Major League Baseball Manager of the Year Award

In Major League Baseball, the Manager of the Year Award is an honor given annually since 1983 to two outstanding managers, one each in the American League (AL) and the National League (NL). The winner is voted on by 30 members of the Baseball Writers' Association of America (BBWAA). Each submits a vote for first, second, and third place among the managers of each league.[a] The manager with the highest score in each league wins the award.[1]

Major League Baseball Manager of the Year Award
Lou Piniella won the 2008 National League Manager of the Year Award, and won twice in the American League.
SportBaseball
LeagueMajor League Baseball
Awarded forBest manager of American League and National League
CountryUnited States, Canada
Presented byBaseball Writers' Association of America
History
First award1983
Most recent

Several managers have won the award in a season when they led their team to 100 or more wins. Lou Piniella won 116 games with the Seattle Mariners in 2001,[2] the most by a winning manager, and Joe Torre won 114 with the New York Yankees in 1998.[3] Sparky Anderson and Tony La Russa finished with identical 104–58 records in 1984 and 1988, respectively.[4][5] Three National League managers, including Dusty Baker, Whitey Herzog, and Larry Dierker, have exceeded the century mark as well. Baker's San Francisco Giants won 103 games in 1993;[6] Dierker's 1998 Houston Astros won 102 and Herzog led the Cardinals to 101 wins in the award's third season.[7][8]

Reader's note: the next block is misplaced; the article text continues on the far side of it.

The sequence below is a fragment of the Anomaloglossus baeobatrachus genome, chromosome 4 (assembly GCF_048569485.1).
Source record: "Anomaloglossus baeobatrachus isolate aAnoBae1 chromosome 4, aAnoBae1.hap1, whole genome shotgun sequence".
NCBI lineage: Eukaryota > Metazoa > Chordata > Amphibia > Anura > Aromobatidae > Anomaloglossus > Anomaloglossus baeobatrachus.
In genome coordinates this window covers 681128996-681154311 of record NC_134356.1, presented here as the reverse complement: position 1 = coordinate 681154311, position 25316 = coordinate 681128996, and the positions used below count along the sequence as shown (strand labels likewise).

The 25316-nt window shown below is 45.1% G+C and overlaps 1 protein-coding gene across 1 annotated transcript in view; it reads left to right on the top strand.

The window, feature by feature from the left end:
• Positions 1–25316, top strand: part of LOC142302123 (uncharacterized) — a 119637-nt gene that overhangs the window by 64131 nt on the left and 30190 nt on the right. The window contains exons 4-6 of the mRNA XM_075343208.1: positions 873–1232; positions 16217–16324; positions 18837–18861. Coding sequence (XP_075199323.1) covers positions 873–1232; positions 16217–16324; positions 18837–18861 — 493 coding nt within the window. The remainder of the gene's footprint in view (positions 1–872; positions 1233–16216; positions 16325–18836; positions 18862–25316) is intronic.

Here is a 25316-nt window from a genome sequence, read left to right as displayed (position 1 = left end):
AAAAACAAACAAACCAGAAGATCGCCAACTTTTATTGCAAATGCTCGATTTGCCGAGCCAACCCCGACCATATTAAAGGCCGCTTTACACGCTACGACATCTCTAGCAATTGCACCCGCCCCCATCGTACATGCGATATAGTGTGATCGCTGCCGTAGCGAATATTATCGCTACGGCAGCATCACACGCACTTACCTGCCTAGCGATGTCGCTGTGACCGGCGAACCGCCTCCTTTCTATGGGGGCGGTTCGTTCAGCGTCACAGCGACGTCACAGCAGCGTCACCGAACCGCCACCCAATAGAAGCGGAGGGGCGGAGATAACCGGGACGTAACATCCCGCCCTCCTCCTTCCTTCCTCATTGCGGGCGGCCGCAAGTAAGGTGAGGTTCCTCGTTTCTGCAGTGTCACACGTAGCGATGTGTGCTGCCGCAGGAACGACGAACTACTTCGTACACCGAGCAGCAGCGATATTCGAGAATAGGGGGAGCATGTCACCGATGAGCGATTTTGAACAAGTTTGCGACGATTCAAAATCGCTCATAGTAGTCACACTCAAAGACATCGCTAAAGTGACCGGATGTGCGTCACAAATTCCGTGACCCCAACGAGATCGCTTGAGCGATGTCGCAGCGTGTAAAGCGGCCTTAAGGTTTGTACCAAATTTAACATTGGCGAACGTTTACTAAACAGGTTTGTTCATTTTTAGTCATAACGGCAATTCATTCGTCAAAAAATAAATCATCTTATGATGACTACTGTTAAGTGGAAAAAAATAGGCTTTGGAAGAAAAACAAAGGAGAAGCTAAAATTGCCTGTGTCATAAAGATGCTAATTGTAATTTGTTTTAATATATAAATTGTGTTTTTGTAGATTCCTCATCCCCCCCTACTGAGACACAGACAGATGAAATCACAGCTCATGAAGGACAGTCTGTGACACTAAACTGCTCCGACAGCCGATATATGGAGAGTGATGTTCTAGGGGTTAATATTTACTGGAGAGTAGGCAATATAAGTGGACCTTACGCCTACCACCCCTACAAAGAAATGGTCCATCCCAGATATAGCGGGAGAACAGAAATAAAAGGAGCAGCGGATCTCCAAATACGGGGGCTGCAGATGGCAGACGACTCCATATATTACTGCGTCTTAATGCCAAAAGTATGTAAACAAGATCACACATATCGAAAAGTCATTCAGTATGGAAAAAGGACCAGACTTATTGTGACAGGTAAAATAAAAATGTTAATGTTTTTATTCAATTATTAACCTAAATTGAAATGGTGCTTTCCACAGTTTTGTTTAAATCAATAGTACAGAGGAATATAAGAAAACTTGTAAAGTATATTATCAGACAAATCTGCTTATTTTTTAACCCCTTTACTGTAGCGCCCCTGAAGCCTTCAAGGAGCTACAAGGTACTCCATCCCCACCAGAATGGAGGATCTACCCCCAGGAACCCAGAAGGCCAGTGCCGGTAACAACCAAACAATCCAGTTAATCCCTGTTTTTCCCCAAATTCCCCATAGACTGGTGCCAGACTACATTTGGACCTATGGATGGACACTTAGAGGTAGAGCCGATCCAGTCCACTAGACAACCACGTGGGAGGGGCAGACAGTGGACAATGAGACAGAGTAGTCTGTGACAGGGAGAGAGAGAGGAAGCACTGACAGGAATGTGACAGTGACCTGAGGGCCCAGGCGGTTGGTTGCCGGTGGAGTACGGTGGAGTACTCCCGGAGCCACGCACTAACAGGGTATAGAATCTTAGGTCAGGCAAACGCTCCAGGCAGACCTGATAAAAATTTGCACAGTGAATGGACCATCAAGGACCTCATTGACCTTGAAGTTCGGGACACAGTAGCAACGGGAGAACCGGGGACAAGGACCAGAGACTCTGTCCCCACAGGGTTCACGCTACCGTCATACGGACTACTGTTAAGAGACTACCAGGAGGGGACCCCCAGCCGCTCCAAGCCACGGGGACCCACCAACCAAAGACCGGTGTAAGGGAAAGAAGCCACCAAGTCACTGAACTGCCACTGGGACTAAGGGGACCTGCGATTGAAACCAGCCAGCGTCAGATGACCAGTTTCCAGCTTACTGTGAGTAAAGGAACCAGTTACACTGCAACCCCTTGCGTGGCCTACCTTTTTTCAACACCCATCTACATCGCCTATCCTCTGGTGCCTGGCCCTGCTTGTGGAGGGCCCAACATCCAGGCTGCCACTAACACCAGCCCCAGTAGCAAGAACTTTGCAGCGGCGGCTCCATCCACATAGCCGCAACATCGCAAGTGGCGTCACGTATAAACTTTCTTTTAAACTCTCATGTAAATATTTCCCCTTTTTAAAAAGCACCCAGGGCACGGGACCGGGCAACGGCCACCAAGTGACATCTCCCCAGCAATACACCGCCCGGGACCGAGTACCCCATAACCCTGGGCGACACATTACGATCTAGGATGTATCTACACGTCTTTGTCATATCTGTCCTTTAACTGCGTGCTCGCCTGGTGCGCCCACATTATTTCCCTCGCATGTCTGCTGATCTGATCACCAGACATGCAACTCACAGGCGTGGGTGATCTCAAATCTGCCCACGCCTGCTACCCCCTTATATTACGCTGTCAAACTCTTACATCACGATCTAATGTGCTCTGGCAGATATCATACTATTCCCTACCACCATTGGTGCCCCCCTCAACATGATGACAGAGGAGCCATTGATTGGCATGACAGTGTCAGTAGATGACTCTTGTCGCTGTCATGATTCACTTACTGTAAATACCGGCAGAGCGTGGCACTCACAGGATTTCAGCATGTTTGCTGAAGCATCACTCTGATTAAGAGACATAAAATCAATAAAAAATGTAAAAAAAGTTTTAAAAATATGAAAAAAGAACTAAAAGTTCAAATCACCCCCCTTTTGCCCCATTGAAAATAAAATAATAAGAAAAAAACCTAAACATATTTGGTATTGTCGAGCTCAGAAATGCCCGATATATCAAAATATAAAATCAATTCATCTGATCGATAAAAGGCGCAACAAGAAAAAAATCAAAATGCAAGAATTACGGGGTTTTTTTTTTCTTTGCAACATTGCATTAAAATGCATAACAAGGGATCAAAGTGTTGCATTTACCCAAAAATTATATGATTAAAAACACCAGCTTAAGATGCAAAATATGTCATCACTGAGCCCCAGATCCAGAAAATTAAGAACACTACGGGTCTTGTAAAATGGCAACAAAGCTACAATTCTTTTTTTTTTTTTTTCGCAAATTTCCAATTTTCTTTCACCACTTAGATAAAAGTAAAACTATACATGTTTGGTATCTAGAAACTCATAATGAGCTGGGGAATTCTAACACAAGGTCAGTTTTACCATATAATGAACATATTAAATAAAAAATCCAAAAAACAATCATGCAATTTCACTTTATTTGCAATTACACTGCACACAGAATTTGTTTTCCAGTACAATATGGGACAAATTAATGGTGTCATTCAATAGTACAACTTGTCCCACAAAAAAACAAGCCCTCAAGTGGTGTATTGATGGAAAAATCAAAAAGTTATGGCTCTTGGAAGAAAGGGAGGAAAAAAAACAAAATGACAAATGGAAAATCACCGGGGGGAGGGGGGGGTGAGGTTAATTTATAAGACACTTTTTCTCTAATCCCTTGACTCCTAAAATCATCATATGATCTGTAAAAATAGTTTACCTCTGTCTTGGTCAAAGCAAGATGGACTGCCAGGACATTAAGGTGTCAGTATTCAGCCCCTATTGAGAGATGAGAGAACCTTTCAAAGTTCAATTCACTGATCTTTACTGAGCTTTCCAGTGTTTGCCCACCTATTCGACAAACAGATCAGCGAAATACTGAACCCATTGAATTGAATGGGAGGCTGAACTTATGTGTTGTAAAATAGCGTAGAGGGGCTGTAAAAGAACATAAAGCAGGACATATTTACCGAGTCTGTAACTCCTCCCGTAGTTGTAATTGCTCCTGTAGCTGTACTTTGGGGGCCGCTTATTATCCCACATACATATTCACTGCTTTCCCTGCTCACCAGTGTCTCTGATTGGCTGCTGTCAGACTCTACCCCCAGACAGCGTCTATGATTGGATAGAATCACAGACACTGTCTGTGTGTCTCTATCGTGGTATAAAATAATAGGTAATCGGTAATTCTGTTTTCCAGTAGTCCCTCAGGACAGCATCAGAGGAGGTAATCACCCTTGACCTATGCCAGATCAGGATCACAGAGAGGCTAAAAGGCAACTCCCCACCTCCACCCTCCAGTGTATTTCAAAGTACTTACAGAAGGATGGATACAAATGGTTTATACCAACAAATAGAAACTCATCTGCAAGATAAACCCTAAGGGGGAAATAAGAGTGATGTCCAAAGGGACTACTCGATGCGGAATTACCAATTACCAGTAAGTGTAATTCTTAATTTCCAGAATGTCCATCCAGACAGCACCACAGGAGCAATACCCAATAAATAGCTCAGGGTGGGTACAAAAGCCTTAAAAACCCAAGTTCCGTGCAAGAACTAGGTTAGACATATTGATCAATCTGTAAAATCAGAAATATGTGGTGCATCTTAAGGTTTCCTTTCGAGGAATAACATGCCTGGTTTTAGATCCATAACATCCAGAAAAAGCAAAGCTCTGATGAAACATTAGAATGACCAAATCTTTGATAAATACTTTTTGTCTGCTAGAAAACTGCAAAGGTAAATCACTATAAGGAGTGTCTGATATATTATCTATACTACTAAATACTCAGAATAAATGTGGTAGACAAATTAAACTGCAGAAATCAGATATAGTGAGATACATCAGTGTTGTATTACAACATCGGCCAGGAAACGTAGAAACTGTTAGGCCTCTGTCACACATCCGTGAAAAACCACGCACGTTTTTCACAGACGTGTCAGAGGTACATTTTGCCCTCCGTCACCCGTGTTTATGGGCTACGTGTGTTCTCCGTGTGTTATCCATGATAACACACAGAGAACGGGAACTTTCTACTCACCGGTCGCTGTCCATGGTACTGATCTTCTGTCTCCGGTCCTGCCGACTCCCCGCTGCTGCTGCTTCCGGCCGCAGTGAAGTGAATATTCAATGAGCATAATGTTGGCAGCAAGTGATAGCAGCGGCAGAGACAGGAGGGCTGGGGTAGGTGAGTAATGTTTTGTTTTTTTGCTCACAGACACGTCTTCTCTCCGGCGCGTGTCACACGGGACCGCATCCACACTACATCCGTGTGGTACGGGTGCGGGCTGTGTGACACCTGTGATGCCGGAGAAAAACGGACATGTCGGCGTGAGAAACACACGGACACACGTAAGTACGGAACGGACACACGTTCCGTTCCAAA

In 1991, Bobby Cox became the first manager to win the award in both leagues, winning with the Atlanta Braves and having previously won with the Toronto Blue Jays in 1985.[9] La Russa, Piniella, Jim Leyland, Bob Melvin, Davey Johnson, and Joe Maddon have since won the award in both leagues.[2][4][10] Cox and La Russa have won the most awards, with four.[4][9] Baker, Leyland, Piniella, Showalter, Maddon and Melvin [11] have won three times.[2][6][10] In 2005, Cox became the first manager to win the award in consecutive years.[9] Kevin Cash and Don Mattingly are the most recent winners.

Because of the 1994–95 Major League Baseball strike cut the season short and cancelled the post-season, the BBWAA writers effectively created a de facto mythical national championship (similar to college football) by naming managers of the unofficial league champions (lead the leagues in winning percentage) (Buck Showalter and Felipe Alou) as Managers of the Year.[12][13] Two franchises, the New York Mets and the Milwaukee Brewers, have not had a manager win the award.